Tag Archives: Gitmo

Wikileaks is not Assange

Wikileaks - CENSORED In 2007, Wikileaks published the protocol manual for the US army at the Guantanamo Bay Detention Camp, Standard Operating Procedures for Camp Delta. The manual included a designated list of prisoners to be off-limits to the International Committee of the Red Cross – while the US government and military had claimed all along that all prisoners held in Gitmo could be visited by Red Cross representatives: and in April 2011, Wikileaks published the US military’s secret files on 779 detainees. President Obama promised to close Guantanamo Bay, and never has.

In 2010, Wikileaks made available to selected media outlets a huge log of every Iraqi death recorded by the coalition forces (Multi-National Forces Iraq) in Iraq between January 2004 and December 2009. As Jacob Shapiro, Assistant Professor of Politics and International Affairs at Princeton University, pointed out: the deaths over five years is still an undercount.

  • The database records 109,032 deaths in total for the period
  • The database records the following death counts: 66,081 civilians, 23,984 insurgents and 15,196 Iraqi security forces

Nearly a year ago the last convoy of US soldiers pulled out of Iraq, and now President Obama uses drones to kill people with even less oversight than in Iraq.

The end of the Iraq war
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Guantanamo Bay: Wrong from the start

On 11th January 2011, the first 20 prisoners arrived at Guantánamo Bay. Hundreds of prisoners have been airlifted there since. 171 prisoners are still there. 88 of those men have been cleared for release, but a provision in the National Defense Authorization Act that bans all future transfers from Guantanamo Bay and gives the US the lawful power to hold these men – or indeed anyone at all – indefinitely without due process. There is no indication that at a national level either the Democratic or Republican Party in the US wishes to close down Guantanamo Bay or the other offshore prisons where people can be held indefinitely: these are perceived as a useful, even a necessary resource.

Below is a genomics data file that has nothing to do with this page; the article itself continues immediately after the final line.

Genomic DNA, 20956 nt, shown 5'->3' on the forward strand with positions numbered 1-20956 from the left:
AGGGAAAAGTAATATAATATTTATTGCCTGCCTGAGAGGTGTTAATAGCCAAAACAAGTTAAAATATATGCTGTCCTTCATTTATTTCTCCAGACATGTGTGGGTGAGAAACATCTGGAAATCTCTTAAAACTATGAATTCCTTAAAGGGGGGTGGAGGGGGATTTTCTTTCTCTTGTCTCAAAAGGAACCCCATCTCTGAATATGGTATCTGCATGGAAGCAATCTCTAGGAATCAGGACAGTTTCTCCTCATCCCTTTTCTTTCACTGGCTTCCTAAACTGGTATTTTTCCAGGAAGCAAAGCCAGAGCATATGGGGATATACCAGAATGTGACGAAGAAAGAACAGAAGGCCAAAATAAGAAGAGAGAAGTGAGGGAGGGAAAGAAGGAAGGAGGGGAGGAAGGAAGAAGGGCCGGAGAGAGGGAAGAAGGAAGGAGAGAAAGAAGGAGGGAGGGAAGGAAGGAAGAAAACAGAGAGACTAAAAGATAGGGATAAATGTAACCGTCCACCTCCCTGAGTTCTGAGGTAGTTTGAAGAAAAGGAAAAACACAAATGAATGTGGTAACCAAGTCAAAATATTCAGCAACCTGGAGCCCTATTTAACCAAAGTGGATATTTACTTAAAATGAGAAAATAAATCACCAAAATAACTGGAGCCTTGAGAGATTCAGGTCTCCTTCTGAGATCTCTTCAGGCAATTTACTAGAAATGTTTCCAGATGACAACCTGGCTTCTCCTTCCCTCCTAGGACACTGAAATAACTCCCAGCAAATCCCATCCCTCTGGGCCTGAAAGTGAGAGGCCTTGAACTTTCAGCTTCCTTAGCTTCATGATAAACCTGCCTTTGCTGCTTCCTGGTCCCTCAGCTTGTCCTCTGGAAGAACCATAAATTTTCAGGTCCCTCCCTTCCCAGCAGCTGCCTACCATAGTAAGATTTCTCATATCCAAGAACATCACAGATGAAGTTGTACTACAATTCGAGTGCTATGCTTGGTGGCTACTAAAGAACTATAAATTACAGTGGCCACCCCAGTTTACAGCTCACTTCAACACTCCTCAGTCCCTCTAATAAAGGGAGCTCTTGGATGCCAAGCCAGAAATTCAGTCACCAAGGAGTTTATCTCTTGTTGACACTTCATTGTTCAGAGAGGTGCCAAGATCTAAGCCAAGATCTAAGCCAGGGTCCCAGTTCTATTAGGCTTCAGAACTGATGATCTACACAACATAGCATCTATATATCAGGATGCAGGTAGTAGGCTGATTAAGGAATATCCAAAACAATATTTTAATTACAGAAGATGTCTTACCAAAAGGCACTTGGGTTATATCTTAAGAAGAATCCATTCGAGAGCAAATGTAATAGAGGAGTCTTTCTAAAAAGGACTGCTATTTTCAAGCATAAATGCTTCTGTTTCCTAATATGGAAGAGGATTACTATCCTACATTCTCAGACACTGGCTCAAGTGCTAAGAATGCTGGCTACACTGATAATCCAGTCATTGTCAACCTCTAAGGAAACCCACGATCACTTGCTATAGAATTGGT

Here’s how that first airlift is described in ABCNEWS at the time:

U.S. forces took their first group of al Qaeda and Taliban prisoners out of Afghanistan today, marching a group of 20 shackled, hooded prisoners onto an U.S. Air Force C-17 and taking off from Kandahar airport.

The prisoners are expected to be flown to Incirlik Air Base in Turkey, where they will be loaded onto a C-141 equipped for prisoner transport to Guantanamo Bay, due to arrive on Friday.

The prisoners were all chained together and outnumbered 2-to-1 by guards armed with stun guns.

Pentagon officials told ABCNEWS the prisoners might be sedated if necessary, and reports from a number of media outlets, including USA Today, said they would be chained to their seats, forced to use portable urinals and fed by their guards.

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